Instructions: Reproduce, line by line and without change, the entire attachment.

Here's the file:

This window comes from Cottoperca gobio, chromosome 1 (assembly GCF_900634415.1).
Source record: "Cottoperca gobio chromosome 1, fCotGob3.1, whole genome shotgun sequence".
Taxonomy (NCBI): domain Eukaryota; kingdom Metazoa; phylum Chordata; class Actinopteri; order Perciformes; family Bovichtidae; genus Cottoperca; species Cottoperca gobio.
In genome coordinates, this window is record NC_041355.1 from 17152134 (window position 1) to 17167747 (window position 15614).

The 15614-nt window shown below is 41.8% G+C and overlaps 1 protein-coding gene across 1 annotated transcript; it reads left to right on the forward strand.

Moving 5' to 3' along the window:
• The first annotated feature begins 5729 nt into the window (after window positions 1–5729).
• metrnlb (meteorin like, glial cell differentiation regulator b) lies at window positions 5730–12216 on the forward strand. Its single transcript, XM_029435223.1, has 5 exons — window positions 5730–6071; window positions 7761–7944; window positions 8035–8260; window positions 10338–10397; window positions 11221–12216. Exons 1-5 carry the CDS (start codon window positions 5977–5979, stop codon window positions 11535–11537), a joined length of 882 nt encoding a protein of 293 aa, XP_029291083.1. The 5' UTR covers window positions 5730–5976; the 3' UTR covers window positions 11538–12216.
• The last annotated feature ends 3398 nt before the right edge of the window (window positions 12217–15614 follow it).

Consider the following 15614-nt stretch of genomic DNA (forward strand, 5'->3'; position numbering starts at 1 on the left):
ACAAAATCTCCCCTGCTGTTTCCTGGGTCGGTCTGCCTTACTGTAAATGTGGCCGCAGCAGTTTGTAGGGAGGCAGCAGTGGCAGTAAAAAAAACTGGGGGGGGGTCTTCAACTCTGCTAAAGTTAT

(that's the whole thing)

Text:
This window comes from Cottoperca gobio, chromosome 1 (assembly GCF_900634415.1).
Source record: "Cottoperca gobio chromosome 1, fCotGob3.1, whole genome shotgun sequence".
Taxonomy (NCBI): domain Eukaryota; kingdom Metazoa; phylum Chordata; class Actinopteri; order Perciformes; family Bovichtidae; genus Cottoperca; species Cottoperca gobio.
In genome coordinates, this window is record NC_041355.1 from 17152134 (window position 1) to 17167747 (window position 15614).

The 15614-nt window shown below is 41.8% G+C and overlaps 1 protein-coding gene across 1 annotated transcript; it reads left to right on the forward strand.

Moving 5' to 3' along the window:
• The first annotated feature begins 5729 nt into the window (after window positions 1–5729).
• metrnlb (meteorin like, glial cell differentiation regulator b) lies at window positions 5730–12216 on the forward strand. Its single transcript, XM_029435223.1, has 5 exons — window positions 5730–6071; window positions 7761–7944; window positions 8035–8260; window positions 10338–10397; window positions 11221–12216. Exons 1-5 carry the CDS (start codon window positions 5977–5979, stop codon window positions 11535–11537), a joined length of 882 nt encoding a protein of 293 aa, XP_029291083.1. The 5' UTR covers window positions 5730–5976; the 3' UTR covers window positions 11538–12216.
• The last annotated feature ends 3398 nt before the right edge of the window (window positions 12217–15614 follow it).

Consider the following 15614-nt stretch of genomic DNA (forward strand, 5'->3'; position numbering starts at 1 on the left):
ACAAAATCTCCCCTGCTGTTTCCTGGGTCGGTCTGCCTTACTGTAAATGTGGCCGCAGCAGTTTGTAGGGAGGCAGCAGTGGCAGTAAAAAAAACTGGGGGGGGGTCTTCAACTCTGCTAAAGTTAT